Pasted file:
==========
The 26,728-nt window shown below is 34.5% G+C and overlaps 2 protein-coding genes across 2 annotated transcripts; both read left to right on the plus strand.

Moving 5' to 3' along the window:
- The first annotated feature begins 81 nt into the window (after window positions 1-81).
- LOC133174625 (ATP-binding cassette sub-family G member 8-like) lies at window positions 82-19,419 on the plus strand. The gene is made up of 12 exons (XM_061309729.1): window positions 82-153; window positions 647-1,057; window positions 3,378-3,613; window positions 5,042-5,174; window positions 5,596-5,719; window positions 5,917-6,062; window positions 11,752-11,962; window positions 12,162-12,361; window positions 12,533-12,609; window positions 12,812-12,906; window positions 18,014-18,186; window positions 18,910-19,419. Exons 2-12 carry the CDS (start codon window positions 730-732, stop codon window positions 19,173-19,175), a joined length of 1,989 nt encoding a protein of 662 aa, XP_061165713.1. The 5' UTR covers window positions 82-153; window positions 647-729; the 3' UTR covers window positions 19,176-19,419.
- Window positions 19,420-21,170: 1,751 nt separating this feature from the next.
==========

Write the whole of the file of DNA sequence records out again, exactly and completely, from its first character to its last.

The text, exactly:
The 26,728-nt window shown below is 34.5% G+C and overlaps 2 protein-coding genes across 2 annotated transcripts; both read left to right on the plus strand.

Moving 5' to 3' along the window:
- The first annotated feature begins 81 nt into the window (after window positions 1-81).
- LOC133174625 (ATP-binding cassette sub-family G member 8-like) lies at window positions 82-19,419 on the plus strand. The gene is made up of 12 exons (XM_061309729.1): window positions 82-153; window positions 647-1,057; window positions 3,378-3,613; window positions 5,042-5,174; window positions 5,596-5,719; window positions 5,917-6,062; window positions 11,752-11,962; window positions 12,162-12,361; window positions 12,533-12,609; window positions 12,812-12,906; window positions 18,014-18,186; window positions 18,910-19,419. Exons 2-12 carry the CDS (start codon window positions 730-732, stop codon window positions 19,173-19,175), a joined length of 1,989 nt encoding a protein of 662 aa, XP_061165713.1. The 5' UTR covers window positions 82-153; window positions 647-729; the 3' UTR covers window positions 19,176-19,419.
- Window positions 19,420-21,170: 1,751 nt separating this feature from the next.